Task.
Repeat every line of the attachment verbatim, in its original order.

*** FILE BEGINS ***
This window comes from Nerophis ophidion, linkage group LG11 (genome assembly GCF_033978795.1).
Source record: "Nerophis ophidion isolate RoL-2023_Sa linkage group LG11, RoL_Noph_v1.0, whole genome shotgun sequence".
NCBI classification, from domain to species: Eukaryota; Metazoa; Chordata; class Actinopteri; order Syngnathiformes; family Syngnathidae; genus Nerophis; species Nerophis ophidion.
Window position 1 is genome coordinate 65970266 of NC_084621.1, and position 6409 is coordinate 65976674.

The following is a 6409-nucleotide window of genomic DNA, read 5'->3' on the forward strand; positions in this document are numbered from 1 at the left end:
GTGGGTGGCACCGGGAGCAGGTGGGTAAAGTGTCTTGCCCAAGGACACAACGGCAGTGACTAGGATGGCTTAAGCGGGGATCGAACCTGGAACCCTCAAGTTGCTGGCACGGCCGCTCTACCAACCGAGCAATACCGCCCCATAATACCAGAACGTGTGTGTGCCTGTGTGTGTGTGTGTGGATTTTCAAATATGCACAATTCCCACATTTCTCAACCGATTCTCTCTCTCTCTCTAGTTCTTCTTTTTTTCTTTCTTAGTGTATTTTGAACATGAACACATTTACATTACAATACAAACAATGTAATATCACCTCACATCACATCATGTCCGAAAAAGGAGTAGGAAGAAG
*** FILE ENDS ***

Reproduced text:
This window comes from Nerophis ophidion, linkage group LG11 (genome assembly GCF_033978795.1).
Source record: "Nerophis ophidion isolate RoL-2023_Sa linkage group LG11, RoL_Noph_v1.0, whole genome shotgun sequence".
NCBI classification, from domain to species: Eukaryota; Metazoa; Chordata; class Actinopteri; order Syngnathiformes; family Syngnathidae; genus Nerophis; species Nerophis ophidion.
Window position 1 is genome coordinate 65970266 of NC_084621.1, and position 6409 is coordinate 65976674.

The following is a 6409-nucleotide window of genomic DNA, read 5'->3' on the forward strand; positions in this document are numbered from 1 at the left end:
GTGGGTGGCACCGGGAGCAGGTGGGTAAAGTGTCTTGCCCAAGGACACAACGGCAGTGACTAGGATGGCTTAAGCGGGGATCGAACCTGGAACCCTCAAGTTGCTGGCACGGCCGCTCTACCAACCGAGCAATACCGCCCCATAATACCAGAACGTGTGTGTGCCTGTGTGTGTGTGTGTGGATTTTCAAATATGCACAATTCCCACATTTCTCAACCGATTCTCTCTCTCTCTCTAGTTCTTCTTTTTTTCTTTCTTAGTGTATTTTGAACATGAACACATTTACATTACAATACAAACAATGTAATATCACCTCACATCACATCATGTCCGAAAAAGGAGTAGGAAGAAG